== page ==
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Please note that Mommsen uses the AUC chronology (Ab Urbe Condita), i.e. from the founding of the City of Rome. You can use this reference table to have the B.C. dates


III. From the Union of Italy to the Subjugation of Carthage and the Greek States

From: The History of Rome, by Theodor Mommsen
Translated with the sanction of the author by William Purdie Dickson

The History of Old Rome

Chapter X - The Third Macedonian War


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Page 4

The Latter Years of Philip

Philip displayed in the preparation and the concealment of his designs a calmness, earnestness, and persistency which, had he shown them in better times, would perhaps have given a different turn to the destinies of the world. In particular the submissiveness towards Rome, by which he purchased the time indispensable for his objects, formed a severe trial for the fierce and haughty man; nevertheless he courageously endured it, although his subjects and the innocent occasions of the quarrel, such as the unfortunate Maronea, paid severely for the suppression of his resentment.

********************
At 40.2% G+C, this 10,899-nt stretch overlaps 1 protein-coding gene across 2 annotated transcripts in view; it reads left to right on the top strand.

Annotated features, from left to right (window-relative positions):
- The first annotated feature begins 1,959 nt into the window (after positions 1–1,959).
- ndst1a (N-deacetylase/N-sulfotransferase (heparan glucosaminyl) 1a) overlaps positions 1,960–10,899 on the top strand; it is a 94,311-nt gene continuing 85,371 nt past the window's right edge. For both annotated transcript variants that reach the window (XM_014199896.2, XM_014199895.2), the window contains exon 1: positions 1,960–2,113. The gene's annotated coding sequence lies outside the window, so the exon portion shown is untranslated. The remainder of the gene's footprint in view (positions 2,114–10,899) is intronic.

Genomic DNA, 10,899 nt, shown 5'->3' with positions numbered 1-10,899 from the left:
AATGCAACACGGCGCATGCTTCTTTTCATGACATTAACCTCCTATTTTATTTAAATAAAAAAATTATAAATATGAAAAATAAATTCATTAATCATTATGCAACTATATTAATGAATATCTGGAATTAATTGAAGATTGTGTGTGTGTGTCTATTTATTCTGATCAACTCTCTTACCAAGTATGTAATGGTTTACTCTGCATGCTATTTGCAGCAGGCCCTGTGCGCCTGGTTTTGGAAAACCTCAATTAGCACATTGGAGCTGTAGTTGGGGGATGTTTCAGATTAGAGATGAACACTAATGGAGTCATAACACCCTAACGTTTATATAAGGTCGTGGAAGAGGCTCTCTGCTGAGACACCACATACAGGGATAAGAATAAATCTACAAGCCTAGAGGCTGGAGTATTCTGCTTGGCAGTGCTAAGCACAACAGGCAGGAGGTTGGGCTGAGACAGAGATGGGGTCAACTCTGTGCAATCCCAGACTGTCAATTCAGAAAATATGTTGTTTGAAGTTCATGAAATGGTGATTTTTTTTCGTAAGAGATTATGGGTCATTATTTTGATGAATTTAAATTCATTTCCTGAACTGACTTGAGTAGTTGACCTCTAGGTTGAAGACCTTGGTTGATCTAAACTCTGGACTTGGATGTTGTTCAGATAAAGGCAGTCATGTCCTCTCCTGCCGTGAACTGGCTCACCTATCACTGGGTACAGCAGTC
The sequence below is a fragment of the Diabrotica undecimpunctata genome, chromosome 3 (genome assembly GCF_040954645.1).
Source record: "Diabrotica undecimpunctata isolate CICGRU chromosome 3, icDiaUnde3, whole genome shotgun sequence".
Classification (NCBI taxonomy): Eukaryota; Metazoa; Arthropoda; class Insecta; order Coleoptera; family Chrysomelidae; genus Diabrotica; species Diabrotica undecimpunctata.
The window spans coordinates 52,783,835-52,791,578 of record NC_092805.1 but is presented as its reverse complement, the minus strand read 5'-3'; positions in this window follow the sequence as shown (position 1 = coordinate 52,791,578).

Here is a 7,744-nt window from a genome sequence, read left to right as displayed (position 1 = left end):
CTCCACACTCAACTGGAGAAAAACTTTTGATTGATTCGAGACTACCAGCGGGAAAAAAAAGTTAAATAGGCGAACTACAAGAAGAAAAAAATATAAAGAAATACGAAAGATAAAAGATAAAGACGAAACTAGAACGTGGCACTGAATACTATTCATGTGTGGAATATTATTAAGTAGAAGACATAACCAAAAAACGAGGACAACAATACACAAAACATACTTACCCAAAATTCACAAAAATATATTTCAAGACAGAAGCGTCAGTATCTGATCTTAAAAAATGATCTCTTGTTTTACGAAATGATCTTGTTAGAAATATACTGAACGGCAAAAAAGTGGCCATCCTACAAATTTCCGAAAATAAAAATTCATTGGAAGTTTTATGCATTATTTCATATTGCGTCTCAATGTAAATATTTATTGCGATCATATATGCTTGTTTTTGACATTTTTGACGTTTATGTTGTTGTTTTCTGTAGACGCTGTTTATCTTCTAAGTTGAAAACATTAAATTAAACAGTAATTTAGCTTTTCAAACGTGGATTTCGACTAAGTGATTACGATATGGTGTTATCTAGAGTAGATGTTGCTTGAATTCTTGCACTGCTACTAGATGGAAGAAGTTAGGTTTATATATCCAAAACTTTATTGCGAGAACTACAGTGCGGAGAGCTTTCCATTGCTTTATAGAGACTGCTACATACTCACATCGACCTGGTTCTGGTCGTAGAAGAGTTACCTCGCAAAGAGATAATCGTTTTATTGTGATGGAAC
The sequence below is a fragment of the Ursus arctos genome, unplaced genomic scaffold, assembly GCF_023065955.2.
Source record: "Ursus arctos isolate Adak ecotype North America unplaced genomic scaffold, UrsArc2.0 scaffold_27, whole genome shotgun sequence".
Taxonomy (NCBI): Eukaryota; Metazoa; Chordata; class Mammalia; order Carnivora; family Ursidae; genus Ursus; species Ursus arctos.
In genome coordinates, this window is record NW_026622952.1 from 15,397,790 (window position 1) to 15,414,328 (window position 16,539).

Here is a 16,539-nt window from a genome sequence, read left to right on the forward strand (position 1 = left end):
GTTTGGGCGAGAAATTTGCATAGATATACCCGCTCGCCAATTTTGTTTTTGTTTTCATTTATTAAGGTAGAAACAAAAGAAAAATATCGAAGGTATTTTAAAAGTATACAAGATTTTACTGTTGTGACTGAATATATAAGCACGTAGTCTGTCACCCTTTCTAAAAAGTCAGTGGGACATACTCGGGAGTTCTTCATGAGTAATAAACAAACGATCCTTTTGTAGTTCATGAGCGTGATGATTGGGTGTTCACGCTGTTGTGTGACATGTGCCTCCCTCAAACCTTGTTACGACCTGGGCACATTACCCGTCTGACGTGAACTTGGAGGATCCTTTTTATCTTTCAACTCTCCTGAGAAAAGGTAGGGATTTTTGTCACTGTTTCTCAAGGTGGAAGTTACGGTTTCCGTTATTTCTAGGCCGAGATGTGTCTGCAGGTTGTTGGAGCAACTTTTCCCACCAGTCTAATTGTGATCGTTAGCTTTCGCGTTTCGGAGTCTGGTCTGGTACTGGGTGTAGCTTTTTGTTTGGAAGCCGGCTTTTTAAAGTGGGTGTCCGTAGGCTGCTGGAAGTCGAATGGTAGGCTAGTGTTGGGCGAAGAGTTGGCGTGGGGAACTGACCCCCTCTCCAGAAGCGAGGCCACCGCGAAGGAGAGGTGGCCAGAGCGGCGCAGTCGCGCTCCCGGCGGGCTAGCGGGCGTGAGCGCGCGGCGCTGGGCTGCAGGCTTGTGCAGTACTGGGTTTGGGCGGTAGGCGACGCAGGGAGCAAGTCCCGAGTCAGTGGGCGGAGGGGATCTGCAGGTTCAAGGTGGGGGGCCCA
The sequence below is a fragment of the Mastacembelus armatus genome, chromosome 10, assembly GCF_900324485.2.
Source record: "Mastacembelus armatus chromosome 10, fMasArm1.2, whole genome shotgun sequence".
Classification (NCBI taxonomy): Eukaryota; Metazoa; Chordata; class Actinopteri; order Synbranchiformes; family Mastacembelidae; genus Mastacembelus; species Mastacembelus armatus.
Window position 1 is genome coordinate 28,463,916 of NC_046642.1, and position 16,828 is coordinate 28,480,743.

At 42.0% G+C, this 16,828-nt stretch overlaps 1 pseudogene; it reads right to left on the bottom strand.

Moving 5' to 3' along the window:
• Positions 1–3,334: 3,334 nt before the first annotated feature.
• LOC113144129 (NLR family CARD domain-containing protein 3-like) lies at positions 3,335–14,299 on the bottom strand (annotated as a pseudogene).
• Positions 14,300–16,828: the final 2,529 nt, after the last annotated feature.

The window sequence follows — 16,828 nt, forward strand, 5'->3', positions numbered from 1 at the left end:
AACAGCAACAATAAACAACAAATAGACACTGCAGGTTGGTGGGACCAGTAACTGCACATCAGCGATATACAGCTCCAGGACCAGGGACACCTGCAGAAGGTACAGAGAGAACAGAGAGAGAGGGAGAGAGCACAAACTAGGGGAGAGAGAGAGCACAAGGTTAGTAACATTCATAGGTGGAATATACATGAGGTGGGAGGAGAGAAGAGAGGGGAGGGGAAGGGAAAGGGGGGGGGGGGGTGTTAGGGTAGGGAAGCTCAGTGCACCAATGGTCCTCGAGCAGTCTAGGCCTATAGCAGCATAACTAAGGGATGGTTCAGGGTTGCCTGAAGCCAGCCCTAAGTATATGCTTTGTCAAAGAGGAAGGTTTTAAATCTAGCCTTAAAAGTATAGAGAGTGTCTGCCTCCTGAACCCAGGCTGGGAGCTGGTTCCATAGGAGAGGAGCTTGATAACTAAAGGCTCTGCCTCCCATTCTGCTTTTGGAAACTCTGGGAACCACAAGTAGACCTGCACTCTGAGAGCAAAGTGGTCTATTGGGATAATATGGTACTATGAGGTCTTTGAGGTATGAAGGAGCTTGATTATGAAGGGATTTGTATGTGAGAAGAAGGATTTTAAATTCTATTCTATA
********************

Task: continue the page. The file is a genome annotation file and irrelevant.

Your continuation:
It seemed as if war could not but break out as early as 571; but by Philip's instructions, his younger son, Demetrius, effected a reconciliation between his father and Rome, where he had lived some years as a hostage and was a great favourite. The senate, and particularly Flamininus who managed Greek affairs, sought to form in Macedonia a Roman party that would be able to paralyze the exertions of Philip, which of course were not unknown to the Romans; and had selected as its head, and perhaps as the future king of Macedonia, the younger prince who was passionately attached to Rome.

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